Afia Atakora was born in the United Kingdom and raised in New Jersey, where she now lives. She graduated from New York University and has an MFA from Columbia University, where she was the recipient of the De Alba Fellowship. Her fiction has been nominated for a Pushcart Prize and she was a finalist for the Hurston/Wright Award for College Writers.
'This novel, written in lush, irresistible, and poetic prose, took me into the lives of people in another time and place - into their loves, nightmares, dreams, their unexpected ties - and into the hearts of women I could otherwise never know. I was transported' Amy Bloom, New York Times bestselling author of White Houses
'With comparisons to Beloved and Homegoing, this debut is an era-spanning tale that originates in the American Civil War and beyond' Stylist
'If you are grieving for Toni Morrison, Afia Atakora is the young writer to read now: the kind of historical novelist who makes you believe she must have somehow seen the places she describes and known these characters herself. Her astonishing debut takes the reader to a Reconstruction-era Southern plantation, where two little girls-the enslaved child of the local healer and the planter's cloistered daughter-become unlikely friends. Conjure Women illuminates an unfamiliar corner of Civil War history and brings to life an indelible character whose talents, from midwifery to voodoo, will yield her own unconventional path to power and freedom' Nell Freudenberger, author of Lost and Wanted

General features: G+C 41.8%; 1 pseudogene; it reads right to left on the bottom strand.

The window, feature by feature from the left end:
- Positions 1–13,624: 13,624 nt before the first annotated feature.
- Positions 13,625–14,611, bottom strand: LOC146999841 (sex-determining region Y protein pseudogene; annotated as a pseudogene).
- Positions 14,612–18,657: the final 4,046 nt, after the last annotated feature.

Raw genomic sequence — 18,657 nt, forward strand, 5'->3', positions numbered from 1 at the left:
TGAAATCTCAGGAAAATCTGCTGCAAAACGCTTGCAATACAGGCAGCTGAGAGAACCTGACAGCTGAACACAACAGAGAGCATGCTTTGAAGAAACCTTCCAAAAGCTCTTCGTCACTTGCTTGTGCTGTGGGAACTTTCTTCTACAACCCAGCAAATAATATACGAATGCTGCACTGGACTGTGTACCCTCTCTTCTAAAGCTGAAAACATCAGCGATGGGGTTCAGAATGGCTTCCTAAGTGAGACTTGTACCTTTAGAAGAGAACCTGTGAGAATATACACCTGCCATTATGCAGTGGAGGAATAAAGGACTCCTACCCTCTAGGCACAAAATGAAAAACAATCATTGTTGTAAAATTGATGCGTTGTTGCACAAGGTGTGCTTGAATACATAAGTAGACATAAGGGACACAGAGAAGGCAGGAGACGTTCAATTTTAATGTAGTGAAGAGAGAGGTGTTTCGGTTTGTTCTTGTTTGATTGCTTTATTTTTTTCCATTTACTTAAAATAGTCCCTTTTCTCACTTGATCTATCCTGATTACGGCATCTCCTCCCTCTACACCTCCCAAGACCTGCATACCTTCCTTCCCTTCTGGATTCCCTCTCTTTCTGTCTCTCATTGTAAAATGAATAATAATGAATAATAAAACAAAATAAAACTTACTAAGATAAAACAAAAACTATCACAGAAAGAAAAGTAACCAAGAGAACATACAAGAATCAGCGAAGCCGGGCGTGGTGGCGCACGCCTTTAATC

'In Conjure Women Afia Atakora masterfully centers two generations of women, folk healers who carry the secrets of their community while bearing the brunt of its antebellum past and its reconstructed present. Telling a gripping story at once grand and intimate, Atakora renders humanity in all its beautiful fits and flaws. Page after page, her voice announces itself like a thunderclap. The women in this novel will blessedly stick with you long after the last word has been read' Caleb Johnson, author of Treeborne
'Lush, engrossing, haunting debut' Daily Mail